‘Sorry to interrupt his busy schedule He’s going to have to come here so we can get a grip on what’s going on,’ Judge Donnelly toldBelfort’s lawyer, Sharon Cohern Levin.

Fortune was the first to report on the hearing.  

There has been much huffing and puffing on both sides ever since Belfort was released as to how much of his earnings should be subject to garnishment for ther fund.

The US Attorney’s office stepped up their pursuit of Belfort’s earnings last year by issuing a Writ of Continuing garnishment last year to try and seize some of his disposable earnings.]

Belfort paid approximately $700,000 in the three years following his release and then made no payments in 2010,

In total he has paid back $12,824,372.34 over the past decade, and still owes $97,538,621.53 to the fund, which only represents half of the money he swindled from his clients.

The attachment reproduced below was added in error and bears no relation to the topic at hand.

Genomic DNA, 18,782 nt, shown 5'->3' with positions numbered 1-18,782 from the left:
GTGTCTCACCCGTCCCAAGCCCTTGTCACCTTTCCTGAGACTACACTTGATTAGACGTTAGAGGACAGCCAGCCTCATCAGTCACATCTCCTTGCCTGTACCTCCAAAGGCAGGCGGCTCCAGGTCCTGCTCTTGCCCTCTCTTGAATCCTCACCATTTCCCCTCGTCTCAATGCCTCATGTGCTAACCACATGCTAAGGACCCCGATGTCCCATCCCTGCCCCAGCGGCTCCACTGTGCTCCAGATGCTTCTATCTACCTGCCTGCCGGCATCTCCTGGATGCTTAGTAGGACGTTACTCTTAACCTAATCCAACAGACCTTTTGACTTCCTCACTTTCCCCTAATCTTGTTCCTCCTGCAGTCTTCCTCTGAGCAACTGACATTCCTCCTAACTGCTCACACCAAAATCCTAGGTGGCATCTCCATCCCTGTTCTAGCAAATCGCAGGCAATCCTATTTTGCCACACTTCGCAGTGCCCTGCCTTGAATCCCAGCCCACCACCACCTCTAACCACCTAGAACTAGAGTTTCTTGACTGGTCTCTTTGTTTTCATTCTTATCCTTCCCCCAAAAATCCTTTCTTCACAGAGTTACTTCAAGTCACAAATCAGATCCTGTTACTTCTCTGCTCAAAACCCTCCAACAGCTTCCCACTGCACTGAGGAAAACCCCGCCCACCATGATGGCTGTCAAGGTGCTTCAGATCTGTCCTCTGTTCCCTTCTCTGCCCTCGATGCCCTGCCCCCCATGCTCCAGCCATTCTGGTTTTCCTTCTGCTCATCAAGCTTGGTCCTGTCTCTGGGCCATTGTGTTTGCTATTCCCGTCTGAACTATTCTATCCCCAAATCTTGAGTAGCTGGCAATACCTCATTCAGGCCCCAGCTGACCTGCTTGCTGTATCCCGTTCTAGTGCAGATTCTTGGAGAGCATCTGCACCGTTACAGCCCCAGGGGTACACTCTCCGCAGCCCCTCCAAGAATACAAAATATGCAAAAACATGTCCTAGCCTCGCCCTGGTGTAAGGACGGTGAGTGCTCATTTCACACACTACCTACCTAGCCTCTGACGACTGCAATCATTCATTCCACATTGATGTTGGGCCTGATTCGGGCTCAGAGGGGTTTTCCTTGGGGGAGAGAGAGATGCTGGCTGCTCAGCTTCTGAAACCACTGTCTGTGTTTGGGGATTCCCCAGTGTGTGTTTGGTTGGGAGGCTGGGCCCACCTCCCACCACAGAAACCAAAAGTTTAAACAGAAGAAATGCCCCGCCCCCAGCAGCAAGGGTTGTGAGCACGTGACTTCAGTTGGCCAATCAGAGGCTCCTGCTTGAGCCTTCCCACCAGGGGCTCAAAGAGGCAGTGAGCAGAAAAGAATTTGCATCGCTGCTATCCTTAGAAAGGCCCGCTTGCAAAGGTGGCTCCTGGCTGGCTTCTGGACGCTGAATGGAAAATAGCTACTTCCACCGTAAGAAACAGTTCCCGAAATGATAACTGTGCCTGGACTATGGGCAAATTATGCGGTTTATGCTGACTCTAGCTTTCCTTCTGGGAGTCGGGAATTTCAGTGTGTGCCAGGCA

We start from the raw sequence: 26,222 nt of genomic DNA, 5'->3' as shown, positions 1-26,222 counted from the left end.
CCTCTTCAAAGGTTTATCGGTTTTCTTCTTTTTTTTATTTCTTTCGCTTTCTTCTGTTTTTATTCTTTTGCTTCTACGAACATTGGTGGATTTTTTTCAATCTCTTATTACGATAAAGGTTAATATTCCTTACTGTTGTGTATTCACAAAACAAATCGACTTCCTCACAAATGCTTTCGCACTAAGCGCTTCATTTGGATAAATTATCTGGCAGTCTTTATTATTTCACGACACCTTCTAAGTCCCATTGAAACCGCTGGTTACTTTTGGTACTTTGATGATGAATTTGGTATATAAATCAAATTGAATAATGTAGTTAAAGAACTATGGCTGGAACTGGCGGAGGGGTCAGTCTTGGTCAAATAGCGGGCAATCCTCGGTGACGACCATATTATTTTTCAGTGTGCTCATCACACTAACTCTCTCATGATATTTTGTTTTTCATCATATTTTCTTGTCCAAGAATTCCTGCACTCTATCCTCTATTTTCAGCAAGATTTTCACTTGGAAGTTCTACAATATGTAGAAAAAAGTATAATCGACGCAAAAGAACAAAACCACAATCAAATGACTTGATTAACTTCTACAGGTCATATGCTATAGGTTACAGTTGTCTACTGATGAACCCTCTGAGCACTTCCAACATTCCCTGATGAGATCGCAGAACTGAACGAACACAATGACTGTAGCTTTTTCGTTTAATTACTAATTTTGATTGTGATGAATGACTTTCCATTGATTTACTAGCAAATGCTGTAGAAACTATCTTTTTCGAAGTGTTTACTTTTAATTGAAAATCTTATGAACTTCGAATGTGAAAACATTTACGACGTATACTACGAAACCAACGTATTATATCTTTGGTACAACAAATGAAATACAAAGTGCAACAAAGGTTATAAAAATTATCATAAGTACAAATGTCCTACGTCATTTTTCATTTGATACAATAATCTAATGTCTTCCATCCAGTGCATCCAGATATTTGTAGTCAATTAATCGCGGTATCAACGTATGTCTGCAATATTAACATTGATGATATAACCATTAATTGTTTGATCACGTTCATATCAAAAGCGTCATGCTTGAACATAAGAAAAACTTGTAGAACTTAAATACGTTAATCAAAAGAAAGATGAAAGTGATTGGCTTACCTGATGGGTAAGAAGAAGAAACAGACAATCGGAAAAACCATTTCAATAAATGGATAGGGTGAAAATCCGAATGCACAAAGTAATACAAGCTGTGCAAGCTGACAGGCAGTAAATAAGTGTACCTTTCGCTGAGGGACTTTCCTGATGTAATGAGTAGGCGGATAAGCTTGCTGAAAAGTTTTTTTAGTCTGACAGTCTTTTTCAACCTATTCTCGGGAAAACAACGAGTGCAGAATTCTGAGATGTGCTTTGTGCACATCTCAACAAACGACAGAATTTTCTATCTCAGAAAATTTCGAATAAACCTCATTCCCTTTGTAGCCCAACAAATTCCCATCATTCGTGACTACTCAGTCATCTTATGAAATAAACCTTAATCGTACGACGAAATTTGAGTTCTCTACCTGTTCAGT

A good deal of that money comes from the $11 million that was seized by US Marshalls at the time of Belfort’s arrest. 

Belfort has tried to have the venue for his ongoing hearings changed to the Central District of California, where he now lives.

He has also disputed claims about his inability to pay back money he owes victim, and at one point had his partner Anne Koppe submit a letter to the court extolling his commitment to righting his wrongs. 

Then, in 2014, he pleaded his case on Facebook, writing: ‘For the record, I am not turning over 50 percent of the profits of the books and the movie, which was what the government had wanted me to do. Instead, I insisted on turning over 100 percent of the profits.’

That garnered a very quick response from a spokesperson for then-US Attorney Loretta Lynch. 

‘Belfort’s Facebook comments are substantially inaccurate,’ said the press rep for the Eatern District of New York. 

‘The government has seen nothing to suggest that even 100 percent of Belfort’s profits from his book and the movie Wolf of Wall Street would yield, in his words, ‘countless millions,’ much less the approximately $100 million that is still owed to the victims.’

Blase blast: Belfort was not at the hearing but did post to Twitter, writing: 'Always keep in mind when pushing boundaries to control your downside risk so you’ll always have enough in reserve to produce your own million dollar product'